There is a group of people that I refer to as the Smartest People in the Room. These people aren’t necessarily smarter than anyone else (whatever smarter actually means, and contrary to what the label implies). They are simply people with a high degree of brilliance.

The Smartest People in the Room present a unique problem for leadership, both to themselves and to others.

If you’re one of these people, you can almost certainly relate to a number of these experiences:

  • Being in a room and feeling like you’re the smartest one there
  • Finding yourself bored in conversation, and, at times, being deliberately inciting to get a rise out of people.
  • Feeling bad about it after the fact may or may not be part of your tendency
  • Being charming in interactions and conversations, yet finding them empty and draining
  • Experience a high-degree of success and an equal and opposite lack of fulfillment
  •  Learn things quickly, and struggle to have patience with those that don’t

There are more tendencies of the Smartest Person in the Room, but you can already start to see yourself in this group if you fit the bill.

Leadership for you is a tricky subject. You tend naturally to rise into the role of leader, due to the traits listed above. You’re superficially charming, care about people, can see a few steps ahead of the pack, and have the problem half-solved before the group is even fully formed.

People naturally tend to look to you for leadership, and you tend to look to step into it. Sometimes you take that step begrudgingly, but you also know that you’re going to have a hard time trusting anyone else’s leadership, and so if not you, who?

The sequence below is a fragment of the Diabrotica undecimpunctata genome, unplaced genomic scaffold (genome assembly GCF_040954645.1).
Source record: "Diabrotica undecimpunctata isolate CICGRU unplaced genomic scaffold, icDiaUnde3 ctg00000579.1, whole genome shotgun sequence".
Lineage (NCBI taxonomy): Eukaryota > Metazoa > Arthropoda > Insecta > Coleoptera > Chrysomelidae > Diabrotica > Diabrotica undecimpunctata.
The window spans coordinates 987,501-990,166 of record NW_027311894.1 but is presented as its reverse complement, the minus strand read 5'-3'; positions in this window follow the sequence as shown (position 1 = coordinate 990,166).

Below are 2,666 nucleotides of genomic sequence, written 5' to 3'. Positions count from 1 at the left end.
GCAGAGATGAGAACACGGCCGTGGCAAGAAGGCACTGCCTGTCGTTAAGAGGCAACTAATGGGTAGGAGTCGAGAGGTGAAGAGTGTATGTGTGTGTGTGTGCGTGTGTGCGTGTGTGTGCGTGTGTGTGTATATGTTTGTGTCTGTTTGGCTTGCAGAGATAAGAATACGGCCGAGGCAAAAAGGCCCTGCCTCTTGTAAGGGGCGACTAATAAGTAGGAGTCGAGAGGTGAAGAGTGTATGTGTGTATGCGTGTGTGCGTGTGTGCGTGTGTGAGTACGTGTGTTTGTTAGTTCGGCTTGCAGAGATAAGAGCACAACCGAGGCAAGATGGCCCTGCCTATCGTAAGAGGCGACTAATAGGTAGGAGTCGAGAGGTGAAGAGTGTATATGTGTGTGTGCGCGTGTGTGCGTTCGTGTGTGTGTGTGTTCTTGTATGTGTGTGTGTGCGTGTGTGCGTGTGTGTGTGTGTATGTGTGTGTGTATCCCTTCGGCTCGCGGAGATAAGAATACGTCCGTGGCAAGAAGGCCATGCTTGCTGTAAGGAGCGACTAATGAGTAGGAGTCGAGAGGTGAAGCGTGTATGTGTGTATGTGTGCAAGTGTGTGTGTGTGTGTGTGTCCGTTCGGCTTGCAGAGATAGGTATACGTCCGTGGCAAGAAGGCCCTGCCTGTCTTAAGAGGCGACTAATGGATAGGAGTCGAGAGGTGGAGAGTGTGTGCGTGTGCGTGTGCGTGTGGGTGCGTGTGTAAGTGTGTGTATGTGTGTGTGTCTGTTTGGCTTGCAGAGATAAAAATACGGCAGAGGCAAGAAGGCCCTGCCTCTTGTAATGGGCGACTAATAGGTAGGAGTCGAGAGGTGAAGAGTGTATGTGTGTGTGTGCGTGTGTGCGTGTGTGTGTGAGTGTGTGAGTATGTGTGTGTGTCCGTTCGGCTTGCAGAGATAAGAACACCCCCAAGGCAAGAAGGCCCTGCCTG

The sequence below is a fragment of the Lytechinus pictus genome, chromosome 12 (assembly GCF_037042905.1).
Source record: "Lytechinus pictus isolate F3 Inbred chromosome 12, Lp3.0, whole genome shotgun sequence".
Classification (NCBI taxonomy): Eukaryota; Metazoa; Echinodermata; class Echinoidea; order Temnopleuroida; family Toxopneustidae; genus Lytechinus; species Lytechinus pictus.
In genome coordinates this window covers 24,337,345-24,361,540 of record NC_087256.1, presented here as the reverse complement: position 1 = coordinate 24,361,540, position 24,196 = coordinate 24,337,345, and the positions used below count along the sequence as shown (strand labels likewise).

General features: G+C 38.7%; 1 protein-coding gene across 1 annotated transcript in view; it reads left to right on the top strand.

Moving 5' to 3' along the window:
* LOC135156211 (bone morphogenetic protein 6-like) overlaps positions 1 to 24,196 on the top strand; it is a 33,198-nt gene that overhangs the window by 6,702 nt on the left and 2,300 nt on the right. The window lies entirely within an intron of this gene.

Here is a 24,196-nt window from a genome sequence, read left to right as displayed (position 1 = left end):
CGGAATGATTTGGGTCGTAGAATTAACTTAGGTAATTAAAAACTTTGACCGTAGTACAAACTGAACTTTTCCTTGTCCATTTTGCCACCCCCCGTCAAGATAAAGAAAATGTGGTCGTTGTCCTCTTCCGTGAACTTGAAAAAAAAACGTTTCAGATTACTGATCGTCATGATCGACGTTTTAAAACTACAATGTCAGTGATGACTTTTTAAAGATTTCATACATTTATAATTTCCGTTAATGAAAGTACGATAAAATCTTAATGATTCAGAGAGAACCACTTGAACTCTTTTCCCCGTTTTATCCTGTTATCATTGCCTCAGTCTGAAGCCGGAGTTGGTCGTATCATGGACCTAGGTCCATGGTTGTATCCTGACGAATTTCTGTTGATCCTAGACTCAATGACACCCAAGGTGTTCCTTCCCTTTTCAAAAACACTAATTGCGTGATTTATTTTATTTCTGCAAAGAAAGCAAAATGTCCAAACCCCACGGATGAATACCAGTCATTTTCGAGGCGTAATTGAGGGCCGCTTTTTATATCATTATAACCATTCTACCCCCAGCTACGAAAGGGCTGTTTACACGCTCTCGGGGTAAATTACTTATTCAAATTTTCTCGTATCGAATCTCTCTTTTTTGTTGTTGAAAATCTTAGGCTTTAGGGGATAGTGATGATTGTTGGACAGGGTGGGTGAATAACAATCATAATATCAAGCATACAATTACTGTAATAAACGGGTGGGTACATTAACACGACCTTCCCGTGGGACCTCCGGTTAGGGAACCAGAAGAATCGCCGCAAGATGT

While you are a natural fit for the role or position of leadership, the kind of leader that you be tends to be one that creates more followers rather than more leaders.

You pick things up quickly, and that makes it a struggle to be around and lead people when they aren’t learning things at the same rate. That goes doubly-so for you. You struggle to … struggle. Relating to picking up something slowly as being stupid, a moron or simply /lesser than/, you have little ability to be in your own struggle.

We project the patterns we run internally out into the world, and so you have only slightly more patience for people in the process of learning than you do for yourself. If this was an attribute in a role-playing game, you would have “Patience for Yourself Learning Something New: -999.99” and “Patience for Others Learning Something New: -999.97”.

(Maybe if you equip a Gauntlet of Leadership?)

You believe you are constantly growing, which is true, but only in the direction where you are already comfortable. Your struggle to allow yourself and others to struggle and look stupid in the learning phase means you train people and yourself to continue developing in the areas where you are already good. You are reliable to deeper mastery in areas that are known, but the end-result tends to be a myopically-focused brand of leadership.

As people will never be as masterful as you in these areas, they are inherently made into followers. They are good at what they do but rely on you to provide them the final touches, always.

The more time you spend with the things that vex you, the more vexing they become.

While learning slowly at first is merely a hindrance, over time it shifts to frustration, anger, and outright hostility. The battle cry of “Morons!” Eventually becomes the ever-present motto that resides in your head. (Metaphorically shaking a fist at the sky is optional.)

Tragically, what has you judge people as morons is just the growth process. Your eventual allergy with the failure that is imbued in learning something new eventually leads to a narrow experience of leadership and life.